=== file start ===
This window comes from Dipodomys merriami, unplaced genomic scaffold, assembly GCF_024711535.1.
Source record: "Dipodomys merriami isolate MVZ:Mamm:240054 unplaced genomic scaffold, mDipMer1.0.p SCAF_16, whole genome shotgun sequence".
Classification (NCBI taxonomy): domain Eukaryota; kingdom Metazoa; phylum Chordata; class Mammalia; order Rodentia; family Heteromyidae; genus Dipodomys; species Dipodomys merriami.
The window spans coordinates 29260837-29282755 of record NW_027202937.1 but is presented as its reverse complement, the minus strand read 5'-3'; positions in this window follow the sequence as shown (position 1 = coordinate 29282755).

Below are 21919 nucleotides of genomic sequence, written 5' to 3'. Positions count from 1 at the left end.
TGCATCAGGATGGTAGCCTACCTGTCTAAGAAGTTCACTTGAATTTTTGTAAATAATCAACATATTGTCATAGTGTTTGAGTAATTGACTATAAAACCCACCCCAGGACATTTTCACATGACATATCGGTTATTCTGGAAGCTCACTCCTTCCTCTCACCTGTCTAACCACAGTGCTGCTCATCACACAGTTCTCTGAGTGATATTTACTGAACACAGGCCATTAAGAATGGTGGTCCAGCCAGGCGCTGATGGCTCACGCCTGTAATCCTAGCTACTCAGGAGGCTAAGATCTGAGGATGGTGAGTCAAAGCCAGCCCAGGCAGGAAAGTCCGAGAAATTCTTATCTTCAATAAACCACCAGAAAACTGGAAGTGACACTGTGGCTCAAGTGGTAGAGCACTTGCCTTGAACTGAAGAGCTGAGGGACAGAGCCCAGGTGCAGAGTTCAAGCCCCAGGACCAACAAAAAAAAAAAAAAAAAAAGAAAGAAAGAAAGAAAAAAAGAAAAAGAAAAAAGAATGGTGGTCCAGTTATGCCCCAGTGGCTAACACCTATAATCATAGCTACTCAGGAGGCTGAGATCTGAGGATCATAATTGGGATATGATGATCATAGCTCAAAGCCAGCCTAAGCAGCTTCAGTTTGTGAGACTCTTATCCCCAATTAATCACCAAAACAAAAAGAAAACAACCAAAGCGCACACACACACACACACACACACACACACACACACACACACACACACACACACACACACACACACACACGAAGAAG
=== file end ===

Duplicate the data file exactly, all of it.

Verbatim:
This window comes from Dipodomys merriami, unplaced genomic scaffold, assembly GCF_024711535.1.
Source record: "Dipodomys merriami isolate MVZ:Mamm:240054 unplaced genomic scaffold, mDipMer1.0.p SCAF_16, whole genome shotgun sequence".
Classification (NCBI taxonomy): domain Eukaryota; kingdom Metazoa; phylum Chordata; class Mammalia; order Rodentia; family Heteromyidae; genus Dipodomys; species Dipodomys merriami.
The window spans coordinates 29260837-29282755 of record NW_027202937.1 but is presented as its reverse complement, the minus strand read 5'-3'; positions in this window follow the sequence as shown (position 1 = coordinate 29282755).

Below are 21919 nucleotides of genomic sequence, written 5' to 3'. Positions count from 1 at the left end.
TGCATCAGGATGGTAGCCTACCTGTCTAAGAAGTTCACTTGAATTTTTGTAAATAATCAACATATTGTCATAGTGTTTGAGTAATTGACTATAAAACCCACCCCAGGACATTTTCACATGACATATCGGTTATTCTGGAAGCTCACTCCTTCCTCTCACCTGTCTAACCACAGTGCTGCTCATCACACAGTTCTCTGAGTGATATTTACTGAACACAGGCCATTAAGAATGGTGGTCCAGCCAGGCGCTGATGGCTCACGCCTGTAATCCTAGCTACTCAGGAGGCTAAGATCTGAGGATGGTGAGTCAAAGCCAGCCCAGGCAGGAAAGTCCGAGAAATTCTTATCTTCAATAAACCACCAGAAAACTGGAAGTGACACTGTGGCTCAAGTGGTAGAGCACTTGCCTTGAACTGAAGAGCTGAGGGACAGAGCCCAGGTGCAGAGTTCAAGCCCCAGGACCAACAAAAAAAAAAAAAAAAAAAGAAAGAAAGAAAGAAAAAAAGAAAAAGAAAAAAGAATGGTGGTCCAGTTATGCCCCAGTGGCTAACACCTATAATCATAGCTACTCAGGAGGCTGAGATCTGAGGATCATAATTGGGATATGATGATCATAGCTCAAAGCCAGCCTAAGCAGCTTCAGTTTGTGAGACTCTTATCCCCAATTAATCACCAAAACAAAAAGAAAACAACCAAAGCGCACACACACACACACACACACACACACACACACACACACACACACACACACACACACACACACACACACGAAGAAG